A recent article shows that prosecutors are using the defendants’ rap videos and lyrics against them in criminal trials. Defendants’ gangsta rap, where the rappers use violent lyrics and assume violent, thuggish characters is being shown to juries and judges. Many people fear that when the judge and jury hear it, they assume the defendant is guilty of the crime charged because he is a “bad person” and should either be punished or taken off the streets. In some cases, generic rap lyrics are being used to bolster applications for search warrants.
In State v. Skinner, a decision which came out yesterday, the New Jersey Supreme Court held that rap lyrics were inadmissible in an attempted murder case because they served no other purpose than as “other bad acts” evidence. In Florida this rule is pretty much the same as the one in New Jersey:
Similar fact evidence of other crimes, wrongs, or acts is admissible when relevant to prove a material fact in issue, including, but not limited to, proof of motive, opportunity, intent, preparation, plan, knowledge, identity, or absence of mistake or accident, but it is inadmissible when the evidence is relevant solely to prove bad character or propensity. 90.404(2), Florida Statutes.
The point of the “other bad acts” rule is to keep the jury from deciding guilt based on other bad things the defendant may have done or said in the past. From Skinner:
Put simply, a defendant must be convicted on the basis of his acts in connection with the offense for which he is charged. A defendant may not be convicted simply because the jury believes that he is a bad person.
So unless there is some “nexus” – some logical relationship between the rap lyrics and the elements crime charged – then the prior bad acts are inadmissible.
But what if the lyrics talk about the details of the crime, or talk about how the defendant wants to do something bad to the defendant? That’s the nexus, and they will probably be admissible in the trial. Talking about the crime or the victim satisfies the requirement that there be a logical relationship. To use an example, if Johnny Cash had been spotted in Reno at the scene of a random shooting of a man before he wrote “Folsom Prison Blues,” then that song could probably be used against him in a criminal trial to show motive (“just to watch him die” apparently).
Keep in mind that rap lyrics can also be admitted to rebut “good character evidence” put on by the defendant. Basically, the rule is this: if the defendant doesn’t put on any evidence about his character, then the prosecution cannot try to admit any character evidence either. But if the defendant decides he wants his pastor to testify about how great, kind, and generous of a person he is, and how he helps old ladies across the street, then the prosecution can introduce the defendant’s rap lyrics about mowing down old ladies with his Tec-9.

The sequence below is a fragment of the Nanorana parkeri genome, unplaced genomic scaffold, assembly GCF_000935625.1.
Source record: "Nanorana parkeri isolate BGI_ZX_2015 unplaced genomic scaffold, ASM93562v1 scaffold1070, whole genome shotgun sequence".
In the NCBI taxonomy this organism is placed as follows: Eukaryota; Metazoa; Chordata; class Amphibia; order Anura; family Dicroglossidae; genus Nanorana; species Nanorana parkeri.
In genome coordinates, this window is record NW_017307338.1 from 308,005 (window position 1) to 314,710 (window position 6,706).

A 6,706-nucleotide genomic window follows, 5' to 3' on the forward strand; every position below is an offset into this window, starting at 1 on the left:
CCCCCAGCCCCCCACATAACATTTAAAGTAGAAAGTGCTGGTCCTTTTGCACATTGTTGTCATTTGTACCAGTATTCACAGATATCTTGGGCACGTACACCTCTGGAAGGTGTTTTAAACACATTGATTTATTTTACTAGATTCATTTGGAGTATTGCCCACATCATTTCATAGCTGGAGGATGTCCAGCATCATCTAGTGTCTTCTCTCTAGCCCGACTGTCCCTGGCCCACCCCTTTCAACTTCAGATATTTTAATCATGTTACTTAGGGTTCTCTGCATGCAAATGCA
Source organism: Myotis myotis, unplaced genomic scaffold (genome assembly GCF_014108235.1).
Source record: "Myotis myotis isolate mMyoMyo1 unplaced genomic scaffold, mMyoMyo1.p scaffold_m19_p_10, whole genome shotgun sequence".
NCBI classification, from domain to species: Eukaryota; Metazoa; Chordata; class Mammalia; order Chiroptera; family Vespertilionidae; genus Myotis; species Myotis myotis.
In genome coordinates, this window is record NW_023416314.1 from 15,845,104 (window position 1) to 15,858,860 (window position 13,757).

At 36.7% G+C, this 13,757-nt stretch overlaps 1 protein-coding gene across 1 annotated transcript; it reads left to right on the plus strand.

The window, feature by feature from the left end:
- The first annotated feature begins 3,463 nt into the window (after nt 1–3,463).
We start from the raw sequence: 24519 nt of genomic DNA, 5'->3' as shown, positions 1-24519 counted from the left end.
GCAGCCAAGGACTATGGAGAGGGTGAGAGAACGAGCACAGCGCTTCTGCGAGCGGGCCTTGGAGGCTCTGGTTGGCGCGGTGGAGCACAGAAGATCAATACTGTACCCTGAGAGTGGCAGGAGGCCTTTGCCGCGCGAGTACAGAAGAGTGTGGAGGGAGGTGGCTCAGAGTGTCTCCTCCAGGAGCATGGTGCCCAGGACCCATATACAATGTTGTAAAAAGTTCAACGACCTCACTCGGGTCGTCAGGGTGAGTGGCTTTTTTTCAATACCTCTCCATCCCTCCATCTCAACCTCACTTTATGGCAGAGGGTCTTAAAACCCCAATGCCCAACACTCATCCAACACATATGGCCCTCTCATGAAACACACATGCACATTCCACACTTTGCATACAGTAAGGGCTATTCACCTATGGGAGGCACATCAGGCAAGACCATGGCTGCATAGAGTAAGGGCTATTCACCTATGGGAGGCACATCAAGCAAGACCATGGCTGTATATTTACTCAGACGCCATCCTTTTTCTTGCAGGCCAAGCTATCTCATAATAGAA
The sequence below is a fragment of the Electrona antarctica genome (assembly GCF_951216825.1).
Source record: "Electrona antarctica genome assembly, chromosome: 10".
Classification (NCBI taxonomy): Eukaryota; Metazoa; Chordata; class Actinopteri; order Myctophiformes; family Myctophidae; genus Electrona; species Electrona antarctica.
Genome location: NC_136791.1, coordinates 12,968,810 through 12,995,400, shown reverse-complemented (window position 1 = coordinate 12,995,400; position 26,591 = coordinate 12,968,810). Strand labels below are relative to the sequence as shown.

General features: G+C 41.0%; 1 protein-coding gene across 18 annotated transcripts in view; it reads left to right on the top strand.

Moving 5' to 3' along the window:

Additionally, Florida law holds that evidence should not be admitted and shown to the jury when its “probative value” – meaning its relevance – is substantially outweighed by the danger it will unfairly prejudice the jury. This was part of the basis for the Skinner opinion – that the lyrics were so violent and provocative that they unfairly prejudiced the jury against the defendant.
So to answer the question: Yes, a defendant’s rap lyrics can be used against him, as long as they have something to do with the crime.
Note: the ACLU has asserted that rap lyrics deserve a heightened level of protection as art, above and beyond the evidentiary protections I’ve mentioned above. This argument hasn’t caught on, and honestly I don’t expect it to. While you could argue that using confessional lyrics against the artist in trial is a First Amendment violation and would chill free expression in the future, really the better protections are spelled out in the federal and state evidence codes that I’ve discussed above. A blanket ban that prohibits any speech that the defendant labels as art from being used at trial would be unwieldy and overbroad. Instead the “bad acts” rule as well as other evidence rules should act as an accurate filter of which statements are introduced at trial, and which aren’t.